You see, as the game begins, so does the Battle of the Gods. And the only human who can stop the nonsense is Assil. Because he's the Ankh bearer. Assil has to bear the Ankh out of his burning house, down to a Las Vegasy Luxor, and on to the mystical plane of the Egyptian deities. What is the name of the Egyptian heaven anyway? The Greeks had Olympus. The Norse had Valhalla. Oh well, never mind. Because when you finally get there, about halfway through the game, all the other heavens are suburbs of the Egyptian one. In fact, one whole section of the game takes place in Ancient Viking land. How about that for a twist?
One of my complaints about Ankh 2 was that the writers were trying to have it both ways. For Assil to be a genuine hero as well as a cutup. Here, they get the balance of story and horseplay just about right. Assil is still a bit whiny, but understandably so. He remains in his beatnik-y sad-sack character throughout. The story now is wild and amusing, instead of wild and corny. The one aspect of the game that plays worse than previously is Thara. In Ankh 2 she was almost a third of the game play, on her own and teamed up with her boyfriend. Here, she really only appears in the first scene in the house in Cairo, and she's largely a spectator. You can still switch over and play "her" for some of the first scene, but there's little need to. After that, she vanishes for most of the game save for a cameo appearance at the big climactic end. That's a shame. Because she can be funny, despite her nagging, and the switching back and forth between Assil and Thara to complete tasks and puzzles in Ankh 2 was the best part of that game.
Okay, let's see how quickly I can get through this technical stuff. Once again, the game is cartoon third-person in 3D. The voice characterizations, the music and the sound effects are all of professional caliber. The standard mouse controls are still reversed: left click to look, right click to use. Help comes via a keystroke ("x") that momentarily identifies the hotspots on any screen as well as via a handy list of Assil's current objectives when you press the tab key. Hit the space bar to bypass cut scenes (though they are well done). The game ran smoothly without serious glitches on my bargain-basement computer, which means it'll probably work on yours. Though there’s still some trouble with subtitles overlapping. The Mac version, as I said, apparently requires an Intel processor. Yes, you can click through dialogues (though many are amusing). I never ran out of save slots. You can double-click to make Assil run, not walk, or to exit most screens. There's is nothing particularly objectionable content-wise, unless you're likely to be scandalized by the sight of scantily clad cartoon Egyptians.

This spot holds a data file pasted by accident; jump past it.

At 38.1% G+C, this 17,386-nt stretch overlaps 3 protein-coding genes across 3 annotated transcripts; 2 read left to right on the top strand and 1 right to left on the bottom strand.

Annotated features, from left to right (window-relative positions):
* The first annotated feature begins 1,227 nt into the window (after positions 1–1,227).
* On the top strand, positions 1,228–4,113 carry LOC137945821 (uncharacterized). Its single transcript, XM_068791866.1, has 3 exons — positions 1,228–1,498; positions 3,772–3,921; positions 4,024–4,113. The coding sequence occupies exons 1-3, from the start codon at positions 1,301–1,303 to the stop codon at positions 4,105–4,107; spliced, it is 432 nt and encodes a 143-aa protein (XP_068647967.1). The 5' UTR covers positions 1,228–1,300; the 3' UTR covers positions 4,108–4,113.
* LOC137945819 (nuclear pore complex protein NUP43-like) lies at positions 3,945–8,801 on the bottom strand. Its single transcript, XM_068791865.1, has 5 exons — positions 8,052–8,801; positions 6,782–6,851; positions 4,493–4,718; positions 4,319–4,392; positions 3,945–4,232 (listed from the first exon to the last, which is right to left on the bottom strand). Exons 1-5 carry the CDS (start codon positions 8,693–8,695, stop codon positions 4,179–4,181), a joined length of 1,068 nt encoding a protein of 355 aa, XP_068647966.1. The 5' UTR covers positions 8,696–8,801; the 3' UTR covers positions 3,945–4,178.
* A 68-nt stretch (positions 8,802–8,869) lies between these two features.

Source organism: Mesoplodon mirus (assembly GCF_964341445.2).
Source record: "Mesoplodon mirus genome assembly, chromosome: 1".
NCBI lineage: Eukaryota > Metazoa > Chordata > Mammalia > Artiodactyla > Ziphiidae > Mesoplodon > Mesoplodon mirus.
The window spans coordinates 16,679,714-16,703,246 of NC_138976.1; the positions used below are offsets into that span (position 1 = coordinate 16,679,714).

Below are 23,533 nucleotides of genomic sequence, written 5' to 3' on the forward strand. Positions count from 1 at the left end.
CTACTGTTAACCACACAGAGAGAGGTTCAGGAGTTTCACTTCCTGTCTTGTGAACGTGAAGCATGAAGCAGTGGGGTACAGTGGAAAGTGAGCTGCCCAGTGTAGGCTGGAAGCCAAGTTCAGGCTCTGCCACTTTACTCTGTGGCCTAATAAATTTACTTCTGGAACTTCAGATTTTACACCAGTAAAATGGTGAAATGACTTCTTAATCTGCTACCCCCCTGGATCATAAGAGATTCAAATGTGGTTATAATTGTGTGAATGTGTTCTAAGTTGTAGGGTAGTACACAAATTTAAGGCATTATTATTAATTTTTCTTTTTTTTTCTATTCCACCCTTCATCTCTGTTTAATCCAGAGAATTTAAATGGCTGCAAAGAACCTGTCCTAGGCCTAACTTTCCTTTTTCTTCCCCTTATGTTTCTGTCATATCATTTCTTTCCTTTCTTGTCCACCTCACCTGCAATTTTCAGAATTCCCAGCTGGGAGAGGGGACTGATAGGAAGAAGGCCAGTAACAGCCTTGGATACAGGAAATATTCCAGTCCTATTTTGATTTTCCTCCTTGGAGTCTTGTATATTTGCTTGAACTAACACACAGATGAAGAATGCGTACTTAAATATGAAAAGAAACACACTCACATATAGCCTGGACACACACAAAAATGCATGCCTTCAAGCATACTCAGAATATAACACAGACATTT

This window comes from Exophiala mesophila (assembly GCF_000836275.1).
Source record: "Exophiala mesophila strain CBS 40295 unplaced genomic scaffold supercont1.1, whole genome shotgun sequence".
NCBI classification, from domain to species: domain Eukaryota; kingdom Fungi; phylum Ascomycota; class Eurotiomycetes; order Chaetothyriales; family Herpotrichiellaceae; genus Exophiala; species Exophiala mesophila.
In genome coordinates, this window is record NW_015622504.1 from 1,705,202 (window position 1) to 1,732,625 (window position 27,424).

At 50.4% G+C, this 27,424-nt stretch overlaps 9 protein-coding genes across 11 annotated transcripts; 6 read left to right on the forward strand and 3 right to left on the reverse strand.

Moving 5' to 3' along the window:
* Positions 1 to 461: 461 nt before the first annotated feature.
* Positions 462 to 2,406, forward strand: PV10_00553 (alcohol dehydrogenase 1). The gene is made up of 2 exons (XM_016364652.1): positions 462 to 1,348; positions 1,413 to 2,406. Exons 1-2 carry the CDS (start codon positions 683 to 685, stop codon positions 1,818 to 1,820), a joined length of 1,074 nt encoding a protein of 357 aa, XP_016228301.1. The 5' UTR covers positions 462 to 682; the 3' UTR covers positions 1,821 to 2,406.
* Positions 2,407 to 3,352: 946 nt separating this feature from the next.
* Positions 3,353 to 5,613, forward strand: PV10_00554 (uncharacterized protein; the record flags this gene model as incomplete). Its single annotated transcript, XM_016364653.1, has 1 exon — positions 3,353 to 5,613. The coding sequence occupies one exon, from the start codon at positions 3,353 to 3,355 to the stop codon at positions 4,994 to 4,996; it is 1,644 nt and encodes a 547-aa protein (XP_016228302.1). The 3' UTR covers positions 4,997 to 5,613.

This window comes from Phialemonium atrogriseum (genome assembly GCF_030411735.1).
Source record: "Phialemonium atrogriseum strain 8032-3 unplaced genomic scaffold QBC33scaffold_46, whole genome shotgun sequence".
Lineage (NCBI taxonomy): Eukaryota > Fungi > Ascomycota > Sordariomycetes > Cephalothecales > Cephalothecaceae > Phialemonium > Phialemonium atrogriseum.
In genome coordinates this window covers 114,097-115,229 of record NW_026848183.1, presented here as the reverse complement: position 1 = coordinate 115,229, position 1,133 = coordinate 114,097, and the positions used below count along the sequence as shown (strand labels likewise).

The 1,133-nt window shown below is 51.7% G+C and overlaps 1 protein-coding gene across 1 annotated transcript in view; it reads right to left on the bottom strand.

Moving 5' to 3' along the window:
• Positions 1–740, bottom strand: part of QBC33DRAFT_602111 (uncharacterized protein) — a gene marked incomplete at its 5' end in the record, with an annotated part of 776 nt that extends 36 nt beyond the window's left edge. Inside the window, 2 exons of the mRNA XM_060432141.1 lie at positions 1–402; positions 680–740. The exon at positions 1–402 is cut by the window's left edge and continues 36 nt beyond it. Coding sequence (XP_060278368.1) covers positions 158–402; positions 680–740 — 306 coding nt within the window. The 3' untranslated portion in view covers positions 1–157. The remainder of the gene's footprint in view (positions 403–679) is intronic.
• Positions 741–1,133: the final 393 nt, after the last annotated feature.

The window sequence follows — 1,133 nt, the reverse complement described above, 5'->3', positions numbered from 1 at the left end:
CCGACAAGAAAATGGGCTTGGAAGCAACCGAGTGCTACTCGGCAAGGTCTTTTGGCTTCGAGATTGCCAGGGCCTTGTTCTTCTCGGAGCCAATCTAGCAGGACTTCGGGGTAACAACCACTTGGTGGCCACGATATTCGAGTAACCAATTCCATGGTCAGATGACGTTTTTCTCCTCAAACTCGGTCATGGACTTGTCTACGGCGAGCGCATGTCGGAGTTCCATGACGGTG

Like its predecessor, Ankh 3 is a fun, expertly made, 15-20 hour adventure game of the talk to everyone, pick up everything, and be prepared for wacky puzzle solutions variety. In the previous game it was obvious the designers were trying to make a LucasArts comic-strip romp. They came close last time; they've come closer this time. Special mention must go to the one "Hotel of the Gods" chapter that takes place in an Escher-like giant room that can be rotated this way and that to solve. Puzzle-wise, it's the standout of the game.
Even though I think Ankh 3 has even better graphics and a more coherent story and game play than Ankh 2, I'm still going to give it a B plus. Largely because I thought the puzzles, in toto, were better in the previous game. However, this series, if it keeps getting better, is threatening to become an episodic classic in the old King’s Quest and Space Quest vein.
(Bonus educational material: Evidently, the Egyptian heaven is something called the Tuat. As in, "Tuat do I owe this honor?")